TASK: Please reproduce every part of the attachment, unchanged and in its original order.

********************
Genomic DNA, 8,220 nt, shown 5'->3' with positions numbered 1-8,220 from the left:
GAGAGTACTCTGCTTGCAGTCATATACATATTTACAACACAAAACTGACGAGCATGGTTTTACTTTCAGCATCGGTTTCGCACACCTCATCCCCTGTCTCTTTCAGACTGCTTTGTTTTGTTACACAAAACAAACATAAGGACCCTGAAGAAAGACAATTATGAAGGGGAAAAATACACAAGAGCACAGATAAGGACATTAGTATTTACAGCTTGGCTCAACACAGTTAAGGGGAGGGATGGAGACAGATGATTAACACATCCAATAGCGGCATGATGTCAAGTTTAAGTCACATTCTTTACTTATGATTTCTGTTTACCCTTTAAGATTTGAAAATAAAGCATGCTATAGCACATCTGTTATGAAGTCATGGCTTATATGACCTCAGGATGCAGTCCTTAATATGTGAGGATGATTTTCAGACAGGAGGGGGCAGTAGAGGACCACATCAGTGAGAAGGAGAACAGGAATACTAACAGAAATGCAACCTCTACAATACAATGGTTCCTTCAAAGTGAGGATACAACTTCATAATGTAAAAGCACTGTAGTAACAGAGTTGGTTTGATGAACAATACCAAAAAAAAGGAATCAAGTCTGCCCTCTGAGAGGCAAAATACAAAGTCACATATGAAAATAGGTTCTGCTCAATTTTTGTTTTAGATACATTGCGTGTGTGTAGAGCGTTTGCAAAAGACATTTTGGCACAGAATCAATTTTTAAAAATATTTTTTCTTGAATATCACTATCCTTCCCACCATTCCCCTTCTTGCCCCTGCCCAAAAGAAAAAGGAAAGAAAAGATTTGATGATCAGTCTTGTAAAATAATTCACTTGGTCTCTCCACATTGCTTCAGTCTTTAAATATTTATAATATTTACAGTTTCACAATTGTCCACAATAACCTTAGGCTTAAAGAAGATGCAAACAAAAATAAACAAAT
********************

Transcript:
Genomic DNA, 8,220 nt, shown 5'->3' with positions numbered 1-8,220 from the left:
GAGAGTACTCTGCTTGCAGTCATATACATATTTACAACACAAAACTGACGAGCATGGTTTTACTTTCAGCATCGGTTTCGCACACCTCATCCCCTGTCTCTTTCAGACTGCTTTGTTTTGTTACACAAAACAAACATAAGGACCCTGAAGAAAGACAATTATGAAGGGGAAAAATACACAAGAGCACAGATAAGGACATTAGTATTTACAGCTTGGCTCAACACAGTTAAGGGGAGGGATGGAGACAGATGATTAACACATCCAATAGCGGCATGATGTCAAGTTTAAGTCACATTCTTTACTTATGATTTCTGTTTACCCTTTAAGATTTGAAAATAAAGCATGCTATAGCACATCTGTTATGAAGTCATGGCTTATATGACCTCAGGATGCAGTCCTTAATATGTGAGGATGATTTTCAGACAGGAGGGGGCAGTAGAGGACCACATCAGTGAGAAGGAGAACAGGAATACTAACAGAAATGCAACCTCTACAATACAATGGTTCCTTCAAAGTGAGGATACAACTTCATAATGTAAAAGCACTGTAGTAACAGAGTTGGTTTGATGAACAATACCAAAAAAAAGGAATCAAGTCTGCCCTCTGAGAGGCAAAATACAAAGTCACATATGAAAATAGGTTCTGCTCAATTTTTGTTTTAGATACATTGCGTGTGTGTAGAGCGTTTGCAAAAGACATTTTGGCACAGAATCAATTTTTAAAAATATTTTTTCTTGAATATCACTATCCTTCCCACCATTCCCCTTCTTGCCCCTGCCCAAAAGAAAAAGGAAAGAAAAGATTTGATGATCAGTCTTGTAAAATAATTCACTTGGTCTCTCCACATTGCTTCAGTCTTTAAATATTTATAATATTTACAGTTTCACAATTGTCCACAATAACCTTAGGCTTAAAGAAGATGCAAACAAAAATAAACAAAT